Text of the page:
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With Greitens defeated, John Wood abandons his independent run for U.S. Senate in Missouri

Closeup of a man wearing glasses, speaking at a microphone and gesturing. He is sitting behind a small plaque that reads "counsel."
Susan Walsh
John Wood, committee investigative staff counsel, questions the witnesses as the House select committee investigating the Jan. 6, 2021, attack on the Capitol holds a hearing at the Capitol in Washington, Thursday, June 16, 2022.

While he acknowledged disagreements with both Republican nominee Eric Schmitt and Democrat Trudy Busch Valentine, the former federal prosecutor says there's no "realistic path to victory" for him as an independent.

Despite assurances that the outcome of the Republican U.S. Senate primary would not alter his plans to run as an independent, John Wood announced Tuesday he was ending his campaign.

The reason: Former Gov. Eric Greitens did not win the GOP nomination.

“I made the decision to run for the United States Senate when Eric Greitens was the favorite for the Republican nomination,” Wood said in an email to supporters. “That would have been unacceptable, embarrassing, and dangerous for my party, my state and my country.”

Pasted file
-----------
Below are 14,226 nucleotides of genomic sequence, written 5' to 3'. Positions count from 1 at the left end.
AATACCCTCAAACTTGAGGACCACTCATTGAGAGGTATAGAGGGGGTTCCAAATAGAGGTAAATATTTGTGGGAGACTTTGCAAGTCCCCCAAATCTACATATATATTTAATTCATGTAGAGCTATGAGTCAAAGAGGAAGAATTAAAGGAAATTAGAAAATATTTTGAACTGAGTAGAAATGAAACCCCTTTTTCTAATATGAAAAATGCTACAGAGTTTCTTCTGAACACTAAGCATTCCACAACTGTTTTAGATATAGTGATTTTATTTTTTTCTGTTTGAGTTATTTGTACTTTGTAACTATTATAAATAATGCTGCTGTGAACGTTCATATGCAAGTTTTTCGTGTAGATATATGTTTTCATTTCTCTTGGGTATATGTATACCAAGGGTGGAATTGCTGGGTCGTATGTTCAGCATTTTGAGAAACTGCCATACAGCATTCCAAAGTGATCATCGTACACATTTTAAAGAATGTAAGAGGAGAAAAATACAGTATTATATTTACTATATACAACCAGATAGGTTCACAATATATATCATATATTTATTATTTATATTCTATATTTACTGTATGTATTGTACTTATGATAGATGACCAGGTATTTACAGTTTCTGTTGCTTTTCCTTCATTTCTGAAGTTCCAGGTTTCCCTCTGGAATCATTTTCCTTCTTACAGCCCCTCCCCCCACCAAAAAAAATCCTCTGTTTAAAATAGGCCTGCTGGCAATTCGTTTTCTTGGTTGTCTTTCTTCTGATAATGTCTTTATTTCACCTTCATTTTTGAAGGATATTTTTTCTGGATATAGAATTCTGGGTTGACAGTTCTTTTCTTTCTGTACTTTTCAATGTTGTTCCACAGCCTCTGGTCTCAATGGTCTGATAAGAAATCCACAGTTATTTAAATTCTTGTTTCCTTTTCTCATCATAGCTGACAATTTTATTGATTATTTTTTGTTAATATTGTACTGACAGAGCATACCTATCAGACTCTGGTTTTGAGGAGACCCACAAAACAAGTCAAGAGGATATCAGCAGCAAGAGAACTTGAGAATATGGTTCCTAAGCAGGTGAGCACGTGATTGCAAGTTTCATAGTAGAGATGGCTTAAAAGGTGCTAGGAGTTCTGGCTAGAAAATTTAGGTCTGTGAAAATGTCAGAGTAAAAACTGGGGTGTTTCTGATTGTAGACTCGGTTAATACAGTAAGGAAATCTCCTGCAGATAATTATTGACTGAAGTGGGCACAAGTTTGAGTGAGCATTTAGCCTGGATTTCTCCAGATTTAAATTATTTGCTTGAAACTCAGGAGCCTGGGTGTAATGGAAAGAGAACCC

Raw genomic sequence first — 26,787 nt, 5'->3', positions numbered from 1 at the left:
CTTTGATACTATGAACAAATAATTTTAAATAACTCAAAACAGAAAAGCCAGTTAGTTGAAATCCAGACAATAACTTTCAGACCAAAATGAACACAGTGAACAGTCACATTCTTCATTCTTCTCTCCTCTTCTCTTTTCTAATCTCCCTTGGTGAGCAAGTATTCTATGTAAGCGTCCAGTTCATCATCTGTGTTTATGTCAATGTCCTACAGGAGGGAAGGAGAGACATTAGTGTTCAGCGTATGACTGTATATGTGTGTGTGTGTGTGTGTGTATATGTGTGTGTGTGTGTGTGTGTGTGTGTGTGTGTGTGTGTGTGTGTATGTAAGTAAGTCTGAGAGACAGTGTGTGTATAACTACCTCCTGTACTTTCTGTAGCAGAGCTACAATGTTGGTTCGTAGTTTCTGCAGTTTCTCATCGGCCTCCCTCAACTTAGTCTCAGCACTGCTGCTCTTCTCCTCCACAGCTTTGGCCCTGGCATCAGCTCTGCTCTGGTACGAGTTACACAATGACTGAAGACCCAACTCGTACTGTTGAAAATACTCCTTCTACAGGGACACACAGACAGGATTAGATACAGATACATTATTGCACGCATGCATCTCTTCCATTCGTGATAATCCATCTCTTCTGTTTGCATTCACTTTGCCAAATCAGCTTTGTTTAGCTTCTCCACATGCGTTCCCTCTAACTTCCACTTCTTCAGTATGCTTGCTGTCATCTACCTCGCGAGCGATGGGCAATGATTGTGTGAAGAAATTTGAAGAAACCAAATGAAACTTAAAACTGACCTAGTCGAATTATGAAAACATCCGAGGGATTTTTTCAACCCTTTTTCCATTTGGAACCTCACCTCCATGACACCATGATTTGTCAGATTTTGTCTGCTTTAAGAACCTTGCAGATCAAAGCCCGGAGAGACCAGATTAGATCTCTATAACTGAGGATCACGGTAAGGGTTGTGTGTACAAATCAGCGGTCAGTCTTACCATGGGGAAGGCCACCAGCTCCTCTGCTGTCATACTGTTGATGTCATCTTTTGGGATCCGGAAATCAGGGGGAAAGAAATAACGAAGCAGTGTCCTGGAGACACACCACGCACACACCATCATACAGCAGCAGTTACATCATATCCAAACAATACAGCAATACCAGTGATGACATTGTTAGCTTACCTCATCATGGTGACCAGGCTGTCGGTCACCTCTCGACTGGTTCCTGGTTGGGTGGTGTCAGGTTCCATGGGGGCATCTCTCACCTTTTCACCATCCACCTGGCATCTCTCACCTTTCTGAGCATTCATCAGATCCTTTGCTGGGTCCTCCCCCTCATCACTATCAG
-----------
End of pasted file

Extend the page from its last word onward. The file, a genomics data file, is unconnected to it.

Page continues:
Missouri “no longer faces the risk of Greitens as our next U.S. Senator,” Wood said.

While he acknowledged significant differences of opinion with both Republican nominee Eric Schmitt and Democrat Trudy Busch Valentine, “it has become evident there is not a realistic path to victory for me as an independent candidate.”

Wood’s departure from the race comes three weeks after he submitted signatures in the hopes of getting on the November ballot.

At the urging of his political mentor, former U.S. Sen. Jack Danforth, Wood stepped down from a position as an investigator for the Congressional committee probing the Jan. 6 insurrection to move back to Missouri to pursue a run for Senate.

Danforth had spent months trying to recruit a Republican to run as an independent because he felt every GOP candidate seeking the nomination was too extreme.

In addition to supporting Wood publicly, Danforth created a super PAC to support his candidacy and vowed to raise $20 million to get Wood elected.

Danforth could not be immediately reached for comment on Wood’s decision.

As recently as last week, Wood was publicly criticizing Schmitt, saying in an interview with KCUR that the GOP nominee was “entirely beholden to Donald Trump.” And he told the Kansas City Star that setting aside Greitens’ “personal flaws” he didn’t see much difference between the former governor and Schmitt.

“They’re both embracing the extreme divisive rhetoric and symbolism,” Wood told the Star.

In his Tuesday email announcing he was no longer running, Wood promised to continue to fight to preserve democracy.

“I will continue to stand up for our democratic republic,” he said, “and oppose those who prioritize party and self-interest over the needs of our country however I can.”

This story was originally published on Missouri Independent.

Jason Hancock has been writing about Missouri since 2011, most recently as lead political reporter for The Kansas City Star. He has spent nearly two decades covering politics and policy for news organizations across the Midwest, and has a track record of exposing government wrongdoing and holding elected officials accountable.
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